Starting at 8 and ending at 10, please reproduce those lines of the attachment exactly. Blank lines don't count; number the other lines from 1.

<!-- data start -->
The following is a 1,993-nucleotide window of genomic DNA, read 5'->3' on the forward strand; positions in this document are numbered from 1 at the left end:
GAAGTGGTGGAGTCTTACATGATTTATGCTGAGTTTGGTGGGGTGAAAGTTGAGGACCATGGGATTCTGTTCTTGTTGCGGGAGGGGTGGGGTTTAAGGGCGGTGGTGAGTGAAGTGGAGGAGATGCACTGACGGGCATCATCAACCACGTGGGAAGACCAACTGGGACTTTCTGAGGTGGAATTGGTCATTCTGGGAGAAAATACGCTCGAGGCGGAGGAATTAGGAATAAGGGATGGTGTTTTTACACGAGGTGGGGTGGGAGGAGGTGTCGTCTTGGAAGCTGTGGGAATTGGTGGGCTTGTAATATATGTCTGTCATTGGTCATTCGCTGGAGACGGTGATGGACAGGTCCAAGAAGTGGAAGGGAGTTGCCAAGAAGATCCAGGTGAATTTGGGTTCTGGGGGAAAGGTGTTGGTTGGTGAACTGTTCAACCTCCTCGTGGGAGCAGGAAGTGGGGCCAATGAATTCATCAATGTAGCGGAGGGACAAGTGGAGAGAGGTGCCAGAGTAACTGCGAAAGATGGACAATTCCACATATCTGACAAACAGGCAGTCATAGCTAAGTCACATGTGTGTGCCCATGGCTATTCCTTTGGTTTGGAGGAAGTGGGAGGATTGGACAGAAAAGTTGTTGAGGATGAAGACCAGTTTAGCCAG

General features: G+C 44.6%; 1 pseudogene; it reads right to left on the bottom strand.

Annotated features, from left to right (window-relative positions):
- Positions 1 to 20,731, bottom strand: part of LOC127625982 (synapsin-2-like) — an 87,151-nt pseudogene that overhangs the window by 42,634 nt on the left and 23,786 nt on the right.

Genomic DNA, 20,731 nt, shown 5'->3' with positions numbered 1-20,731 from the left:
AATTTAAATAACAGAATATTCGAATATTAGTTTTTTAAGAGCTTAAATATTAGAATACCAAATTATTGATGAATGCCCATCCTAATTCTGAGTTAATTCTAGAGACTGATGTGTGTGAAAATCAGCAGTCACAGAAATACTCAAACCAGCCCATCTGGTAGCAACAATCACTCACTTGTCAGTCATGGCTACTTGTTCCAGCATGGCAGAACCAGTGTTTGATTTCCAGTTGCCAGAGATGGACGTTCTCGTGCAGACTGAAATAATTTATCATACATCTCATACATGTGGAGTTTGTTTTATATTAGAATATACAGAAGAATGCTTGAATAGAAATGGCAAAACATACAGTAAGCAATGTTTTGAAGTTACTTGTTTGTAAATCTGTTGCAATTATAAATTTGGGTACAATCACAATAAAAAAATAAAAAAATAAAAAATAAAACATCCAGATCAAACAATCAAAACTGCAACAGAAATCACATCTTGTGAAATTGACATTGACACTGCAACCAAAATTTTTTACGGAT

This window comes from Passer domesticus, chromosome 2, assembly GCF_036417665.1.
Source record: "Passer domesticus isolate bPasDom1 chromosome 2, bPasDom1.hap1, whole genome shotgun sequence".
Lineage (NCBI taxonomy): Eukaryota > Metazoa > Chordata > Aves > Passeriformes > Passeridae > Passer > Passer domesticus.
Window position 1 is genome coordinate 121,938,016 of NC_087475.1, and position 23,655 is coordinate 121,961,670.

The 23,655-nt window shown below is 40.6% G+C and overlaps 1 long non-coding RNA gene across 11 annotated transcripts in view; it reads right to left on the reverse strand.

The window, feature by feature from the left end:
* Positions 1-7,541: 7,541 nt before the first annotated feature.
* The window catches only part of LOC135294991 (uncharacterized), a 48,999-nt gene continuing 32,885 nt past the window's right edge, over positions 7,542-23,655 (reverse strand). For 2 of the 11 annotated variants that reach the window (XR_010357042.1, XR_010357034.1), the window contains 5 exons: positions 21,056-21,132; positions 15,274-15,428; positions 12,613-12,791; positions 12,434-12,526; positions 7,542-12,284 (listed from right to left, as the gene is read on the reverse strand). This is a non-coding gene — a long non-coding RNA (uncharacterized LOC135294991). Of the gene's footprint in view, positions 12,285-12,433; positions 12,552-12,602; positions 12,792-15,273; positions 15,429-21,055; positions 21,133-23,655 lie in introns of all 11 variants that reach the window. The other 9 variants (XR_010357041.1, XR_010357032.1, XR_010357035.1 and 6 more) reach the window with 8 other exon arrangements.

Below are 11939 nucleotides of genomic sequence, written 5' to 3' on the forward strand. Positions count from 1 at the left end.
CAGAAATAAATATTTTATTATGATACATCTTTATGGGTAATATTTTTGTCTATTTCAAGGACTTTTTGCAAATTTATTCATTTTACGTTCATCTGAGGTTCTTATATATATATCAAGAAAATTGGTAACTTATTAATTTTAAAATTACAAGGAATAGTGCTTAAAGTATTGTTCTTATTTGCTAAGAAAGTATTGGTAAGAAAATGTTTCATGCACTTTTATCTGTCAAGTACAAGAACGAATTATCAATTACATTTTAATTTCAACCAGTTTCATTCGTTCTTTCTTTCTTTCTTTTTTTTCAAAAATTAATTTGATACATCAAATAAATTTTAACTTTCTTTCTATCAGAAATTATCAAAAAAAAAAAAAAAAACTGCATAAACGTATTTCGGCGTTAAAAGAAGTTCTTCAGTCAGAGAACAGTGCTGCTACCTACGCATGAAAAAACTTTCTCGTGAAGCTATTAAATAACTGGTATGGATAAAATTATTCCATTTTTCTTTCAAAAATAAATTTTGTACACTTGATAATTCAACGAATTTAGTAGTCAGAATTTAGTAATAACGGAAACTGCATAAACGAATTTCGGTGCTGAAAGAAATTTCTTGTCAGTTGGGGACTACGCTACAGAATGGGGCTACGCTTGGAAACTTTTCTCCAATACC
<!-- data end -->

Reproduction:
This window comes from Passer domesticus, chromosome 2, assembly GCF_036417665.1.
Source record: "Passer domesticus isolate bPasDom1 chromosome 2, bPasDom1.hap1, whole genome shotgun sequence".
Lineage (NCBI taxonomy): Eukaryota > Metazoa > Chordata > Aves > Passeriformes > Passeridae > Passer > Passer domesticus.